I did that, because I wanted to keep my “monster” aura since it was my protection against bullies. I preferred to stay away from my peers, and most people around.

I didn’t care if she believed or not. I walked past by her, and took the kitten to the infirmary. It was easy to save her with the help of school’s doctor.

Just before leaving his office, doctor told me that there was still hope for the kitten… and me.

He was right, because I wasn’t a bully one. I was a tough guy. There’s a difference between these two.

You often hear that violent movies affect kids negatively. Well, from the experience, I know that’s NOT the case at all.

First of all, I believe all the kids should read comics especially during their adolescence. Don’t worry, it won’t change them, it will just help them to be themselves more.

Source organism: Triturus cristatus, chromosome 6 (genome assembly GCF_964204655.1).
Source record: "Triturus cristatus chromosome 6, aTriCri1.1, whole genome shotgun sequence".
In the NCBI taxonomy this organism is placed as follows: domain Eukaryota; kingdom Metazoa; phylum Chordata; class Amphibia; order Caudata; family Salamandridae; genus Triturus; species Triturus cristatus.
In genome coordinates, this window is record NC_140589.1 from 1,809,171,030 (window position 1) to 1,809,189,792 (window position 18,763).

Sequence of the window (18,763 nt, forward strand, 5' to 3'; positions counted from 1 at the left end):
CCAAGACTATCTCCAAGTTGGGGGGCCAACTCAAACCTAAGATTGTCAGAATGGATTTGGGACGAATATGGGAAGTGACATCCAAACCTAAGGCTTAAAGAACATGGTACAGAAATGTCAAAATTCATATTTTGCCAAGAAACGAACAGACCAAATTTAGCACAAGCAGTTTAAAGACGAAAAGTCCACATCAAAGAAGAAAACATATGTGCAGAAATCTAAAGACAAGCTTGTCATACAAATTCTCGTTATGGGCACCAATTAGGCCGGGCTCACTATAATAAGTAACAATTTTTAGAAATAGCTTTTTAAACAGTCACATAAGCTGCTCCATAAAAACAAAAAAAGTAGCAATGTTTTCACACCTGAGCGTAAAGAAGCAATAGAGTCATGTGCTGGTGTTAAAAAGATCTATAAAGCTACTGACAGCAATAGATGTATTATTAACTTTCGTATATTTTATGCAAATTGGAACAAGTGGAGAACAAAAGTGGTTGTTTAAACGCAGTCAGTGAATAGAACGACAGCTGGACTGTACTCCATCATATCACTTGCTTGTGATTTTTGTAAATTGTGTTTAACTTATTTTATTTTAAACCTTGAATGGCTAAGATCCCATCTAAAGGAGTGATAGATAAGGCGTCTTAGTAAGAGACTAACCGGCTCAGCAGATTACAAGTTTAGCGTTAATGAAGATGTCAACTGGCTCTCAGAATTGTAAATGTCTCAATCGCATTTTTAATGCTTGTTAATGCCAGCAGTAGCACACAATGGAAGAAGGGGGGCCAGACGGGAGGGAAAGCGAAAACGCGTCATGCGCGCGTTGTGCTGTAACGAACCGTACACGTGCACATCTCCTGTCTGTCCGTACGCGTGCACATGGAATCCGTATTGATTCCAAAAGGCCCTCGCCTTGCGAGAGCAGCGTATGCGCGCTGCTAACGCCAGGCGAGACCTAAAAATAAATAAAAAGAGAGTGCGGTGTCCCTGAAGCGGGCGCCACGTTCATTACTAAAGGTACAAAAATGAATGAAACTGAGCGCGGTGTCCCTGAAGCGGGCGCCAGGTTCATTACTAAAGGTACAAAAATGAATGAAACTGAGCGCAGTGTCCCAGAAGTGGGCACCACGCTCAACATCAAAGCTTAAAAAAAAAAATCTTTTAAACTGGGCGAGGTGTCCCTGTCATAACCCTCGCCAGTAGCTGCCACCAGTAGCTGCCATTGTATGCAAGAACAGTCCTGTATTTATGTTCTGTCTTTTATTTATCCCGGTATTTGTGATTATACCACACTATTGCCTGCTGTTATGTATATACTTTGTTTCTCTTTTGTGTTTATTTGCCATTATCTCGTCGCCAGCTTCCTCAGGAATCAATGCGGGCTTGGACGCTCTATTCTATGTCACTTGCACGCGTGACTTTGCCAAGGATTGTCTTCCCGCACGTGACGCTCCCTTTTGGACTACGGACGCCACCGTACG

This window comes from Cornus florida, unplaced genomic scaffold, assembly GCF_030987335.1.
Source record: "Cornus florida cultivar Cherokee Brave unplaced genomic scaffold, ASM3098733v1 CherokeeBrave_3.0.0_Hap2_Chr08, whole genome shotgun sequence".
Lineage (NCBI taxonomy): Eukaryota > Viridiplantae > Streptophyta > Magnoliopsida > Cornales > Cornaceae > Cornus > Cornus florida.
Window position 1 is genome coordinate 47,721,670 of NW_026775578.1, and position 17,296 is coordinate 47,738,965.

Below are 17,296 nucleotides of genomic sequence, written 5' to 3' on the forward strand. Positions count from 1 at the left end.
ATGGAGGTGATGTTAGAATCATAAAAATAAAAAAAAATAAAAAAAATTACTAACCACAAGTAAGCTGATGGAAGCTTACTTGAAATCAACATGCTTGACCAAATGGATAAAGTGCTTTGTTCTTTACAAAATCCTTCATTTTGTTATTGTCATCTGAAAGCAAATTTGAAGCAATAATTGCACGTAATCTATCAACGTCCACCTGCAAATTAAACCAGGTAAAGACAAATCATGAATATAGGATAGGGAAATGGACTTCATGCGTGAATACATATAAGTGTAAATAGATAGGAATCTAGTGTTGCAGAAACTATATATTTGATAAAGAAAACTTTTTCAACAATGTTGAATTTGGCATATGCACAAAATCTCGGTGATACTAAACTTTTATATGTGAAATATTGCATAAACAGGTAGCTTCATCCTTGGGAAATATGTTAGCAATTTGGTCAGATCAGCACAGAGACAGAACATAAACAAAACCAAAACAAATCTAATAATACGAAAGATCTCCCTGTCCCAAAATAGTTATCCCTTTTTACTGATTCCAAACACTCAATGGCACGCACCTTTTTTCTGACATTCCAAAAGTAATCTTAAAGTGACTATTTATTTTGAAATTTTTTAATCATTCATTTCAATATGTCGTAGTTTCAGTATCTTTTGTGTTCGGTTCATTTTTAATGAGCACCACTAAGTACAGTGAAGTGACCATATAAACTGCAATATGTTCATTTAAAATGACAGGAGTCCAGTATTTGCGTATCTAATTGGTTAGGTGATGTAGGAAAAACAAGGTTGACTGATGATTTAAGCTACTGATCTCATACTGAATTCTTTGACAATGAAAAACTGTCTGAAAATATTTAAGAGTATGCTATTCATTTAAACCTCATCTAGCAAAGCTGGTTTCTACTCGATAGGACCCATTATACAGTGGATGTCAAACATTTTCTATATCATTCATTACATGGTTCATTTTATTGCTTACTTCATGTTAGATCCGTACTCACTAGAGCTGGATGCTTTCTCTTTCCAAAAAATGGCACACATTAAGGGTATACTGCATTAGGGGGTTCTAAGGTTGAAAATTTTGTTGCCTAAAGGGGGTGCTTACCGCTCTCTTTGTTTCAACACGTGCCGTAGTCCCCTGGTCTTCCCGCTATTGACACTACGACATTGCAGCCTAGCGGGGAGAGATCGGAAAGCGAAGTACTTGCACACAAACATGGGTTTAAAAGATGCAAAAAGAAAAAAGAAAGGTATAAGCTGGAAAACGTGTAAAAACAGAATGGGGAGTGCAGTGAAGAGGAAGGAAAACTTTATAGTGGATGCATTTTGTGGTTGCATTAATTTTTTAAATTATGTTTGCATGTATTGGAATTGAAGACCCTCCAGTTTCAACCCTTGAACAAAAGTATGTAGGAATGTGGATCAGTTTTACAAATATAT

I have to remind you who showed me the way out were two comic heroes: Spiderman and Conan.

Spiderman or Peter Parker taught me that being a hero is not about powers, but about qualities like generosity, bravery, tolerance, etc.

Conan taught me about the importance of not giving up anyhow, developing your strength, and – yeah – being a dreamer, and visionary.

No, adventure movies, or violent stories won’t affect your children negatively, as long as you are careful about their message. Most of you can’t deny the fact that comic heroes emphasize the best humanist qualities, even the “barbarian” ones like Conan.

The greatest threat is not violence, but the prejudice and images based on it.

During my years at academy of fine arts, I was known as a bullying guy. Actually I was a bullying guy for a very short while, but later on, I was actually a tough guy.